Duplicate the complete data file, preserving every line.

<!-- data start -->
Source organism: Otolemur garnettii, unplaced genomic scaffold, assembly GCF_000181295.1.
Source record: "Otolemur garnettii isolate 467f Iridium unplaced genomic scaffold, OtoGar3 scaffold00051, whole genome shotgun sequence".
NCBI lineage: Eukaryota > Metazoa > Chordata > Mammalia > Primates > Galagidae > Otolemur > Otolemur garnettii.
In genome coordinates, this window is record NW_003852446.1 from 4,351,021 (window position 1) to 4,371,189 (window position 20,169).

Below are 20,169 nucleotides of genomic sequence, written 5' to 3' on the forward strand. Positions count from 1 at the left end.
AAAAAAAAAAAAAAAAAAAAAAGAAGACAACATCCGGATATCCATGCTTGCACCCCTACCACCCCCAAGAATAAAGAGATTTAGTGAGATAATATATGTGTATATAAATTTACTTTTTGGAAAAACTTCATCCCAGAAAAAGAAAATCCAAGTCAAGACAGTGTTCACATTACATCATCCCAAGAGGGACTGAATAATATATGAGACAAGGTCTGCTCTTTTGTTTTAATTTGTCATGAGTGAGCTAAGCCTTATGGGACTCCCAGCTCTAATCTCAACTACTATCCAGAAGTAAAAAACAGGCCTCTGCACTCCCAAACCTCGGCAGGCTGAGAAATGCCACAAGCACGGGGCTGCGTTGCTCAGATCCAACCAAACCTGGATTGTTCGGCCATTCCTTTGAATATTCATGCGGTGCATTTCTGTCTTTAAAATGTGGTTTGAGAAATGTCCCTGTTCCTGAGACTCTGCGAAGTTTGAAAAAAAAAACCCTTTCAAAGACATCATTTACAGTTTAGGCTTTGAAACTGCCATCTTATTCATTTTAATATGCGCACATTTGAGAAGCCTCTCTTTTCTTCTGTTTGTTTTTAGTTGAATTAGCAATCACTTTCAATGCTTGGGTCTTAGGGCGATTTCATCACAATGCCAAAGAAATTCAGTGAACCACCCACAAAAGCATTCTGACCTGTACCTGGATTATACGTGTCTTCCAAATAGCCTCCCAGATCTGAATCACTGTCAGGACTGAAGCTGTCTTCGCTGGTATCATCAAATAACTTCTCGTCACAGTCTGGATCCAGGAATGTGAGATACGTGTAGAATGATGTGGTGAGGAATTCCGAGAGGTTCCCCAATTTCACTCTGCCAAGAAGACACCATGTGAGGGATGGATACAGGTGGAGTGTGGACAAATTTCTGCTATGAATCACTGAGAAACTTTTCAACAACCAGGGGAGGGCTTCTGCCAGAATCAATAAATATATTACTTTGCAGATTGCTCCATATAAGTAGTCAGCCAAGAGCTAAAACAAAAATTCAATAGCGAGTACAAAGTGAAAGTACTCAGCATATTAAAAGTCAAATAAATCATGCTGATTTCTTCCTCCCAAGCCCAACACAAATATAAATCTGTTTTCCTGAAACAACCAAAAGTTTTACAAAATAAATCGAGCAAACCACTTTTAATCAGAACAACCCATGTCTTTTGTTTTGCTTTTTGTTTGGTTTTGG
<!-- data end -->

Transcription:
Source organism: Otolemur garnettii, unplaced genomic scaffold, assembly GCF_000181295.1.
Source record: "Otolemur garnettii isolate 467f Iridium unplaced genomic scaffold, OtoGar3 scaffold00051, whole genome shotgun sequence".
NCBI lineage: Eukaryota > Metazoa > Chordata > Mammalia > Primates > Galagidae > Otolemur > Otolemur garnettii.
In genome coordinates, this window is record NW_003852446.1 from 4,351,021 (window position 1) to 4,371,189 (window position 20,169).

Below are 20,169 nucleotides of genomic sequence, written 5' to 3' on the forward strand. Positions count from 1 at the left end.
AAAAAAAAAAAAAAAAAAAAAAGAAGACAACATCCGGATATCCATGCTTGCACCCCTACCACCCCCAAGAATAAAGAGATTTAGTGAGATAATATATGTGTATATAAATTTACTTTTTGGAAAAACTTCATCCCAGAAAAAGAAAATCCAAGTCAAGACAGTGTTCACATTACATCATCCCAAGAGGGACTGAATAATATATGAGACAAGGTCTGCTCTTTTGTTTTAATTTGTCATGAGTGAGCTAAGCCTTATGGGACTCCCAGCTCTAATCTCAACTACTATCCAGAAGTAAAAAACAGGCCTCTGCACTCCCAAACCTCGGCAGGCTGAGAAATGCCACAAGCACGGGGCTGCGTTGCTCAGATCCAACCAAACCTGGATTGTTCGGCCATTCCTTTGAATATTCATGCGGTGCATTTCTGTCTTTAAAATGTGGTTTGAGAAATGTCCCTGTTCCTGAGACTCTGCGAAGTTTGAAAAAAAAAACCCTTTCAAAGACATCATTTACAGTTTAGGCTTTGAAACTGCCATCTTATTCATTTTAATATGCGCACATTTGAGAAGCCTCTCTTTTCTTCTGTTTGTTTTTAGTTGAATTAGCAATCACTTTCAATGCTTGGGTCTTAGGGCGATTTCATCACAATGCCAAAGAAATTCAGTGAACCACCCACAAAAGCATTCTGACCTGTACCTGGATTATACGTGTCTTCCAAATAGCCTCCCAGATCTGAATCACTGTCAGGACTGAAGCTGTCTTCGCTGGTATCATCAAATAACTTCTCGTCACAGTCTGGATCCAGGAATGTGAGATACGTGTAGAATGATGTGGTGAGGAATTCCGAGAGGTTCCCCAATTTCACTCTGCCAAGAAGACACCATGTGAGGGATGGATACAGGTGGAGTGTGGACAAATTTCTGCTATGAATCACTGAGAAACTTTTCAACAACCAGGGGAGGGCTTCTGCCAGAATCAATAAATATATTACTTTGCAGATTGCTCCATATAAGTAGTCAGCCAAGAGCTAAAACAAAAATTCAATAGCGAGTACAAAGTGAAAGTACTCAGCATATTAAAAGTCAAATAAATCATGCTGATTTCTTCCTCCCAAGCCCAACACAAATATAAATCTGTTTTCCTGAAACAACCAAAAGTTTTACAAAATAAATCGAGCAAACCACTTTTAATCAGAACAACCCATGTCTTTTGTTTTGCTTTTTGTTTGGTTTTGG